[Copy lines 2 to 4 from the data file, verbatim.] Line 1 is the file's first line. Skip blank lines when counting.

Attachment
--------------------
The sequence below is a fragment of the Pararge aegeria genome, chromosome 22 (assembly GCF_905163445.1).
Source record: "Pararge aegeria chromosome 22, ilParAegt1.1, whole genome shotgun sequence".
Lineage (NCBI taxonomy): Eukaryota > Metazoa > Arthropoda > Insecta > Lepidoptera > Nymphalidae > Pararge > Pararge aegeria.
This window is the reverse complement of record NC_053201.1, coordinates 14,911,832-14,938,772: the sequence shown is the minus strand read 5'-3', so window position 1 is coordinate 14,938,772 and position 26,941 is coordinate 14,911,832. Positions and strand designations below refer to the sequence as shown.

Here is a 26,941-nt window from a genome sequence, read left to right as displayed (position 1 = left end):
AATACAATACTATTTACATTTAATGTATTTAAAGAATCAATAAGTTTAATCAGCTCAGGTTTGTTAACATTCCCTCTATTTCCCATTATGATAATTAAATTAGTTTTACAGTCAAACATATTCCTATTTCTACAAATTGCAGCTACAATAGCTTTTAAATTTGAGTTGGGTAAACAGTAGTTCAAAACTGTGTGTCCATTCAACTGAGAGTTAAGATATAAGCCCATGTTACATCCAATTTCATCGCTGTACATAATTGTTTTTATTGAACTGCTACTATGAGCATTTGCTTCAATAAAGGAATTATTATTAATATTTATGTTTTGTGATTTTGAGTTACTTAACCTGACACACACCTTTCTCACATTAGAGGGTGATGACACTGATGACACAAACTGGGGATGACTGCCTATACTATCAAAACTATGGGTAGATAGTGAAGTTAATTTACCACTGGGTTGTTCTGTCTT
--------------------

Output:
Source record: "Pararge aegeria chromosome 22, ilParAegt1.1, whole genome shotgun sequence".
Lineage (NCBI taxonomy): Eukaryota > Metazoa > Arthropoda > Insecta > Lepidoptera > Nymphalidae > Pararge > Pararge aegeria.
This window is the reverse complement of record NC_053201.1, coordinates 14,911,832-14,938,772: the sequence shown is the minus strand read 5'-3', so window position 1 is coordinate 14,938,772 and position 26,941 is coordinate 14,911,832. Positions and strand designations below refer to the sequence as shown.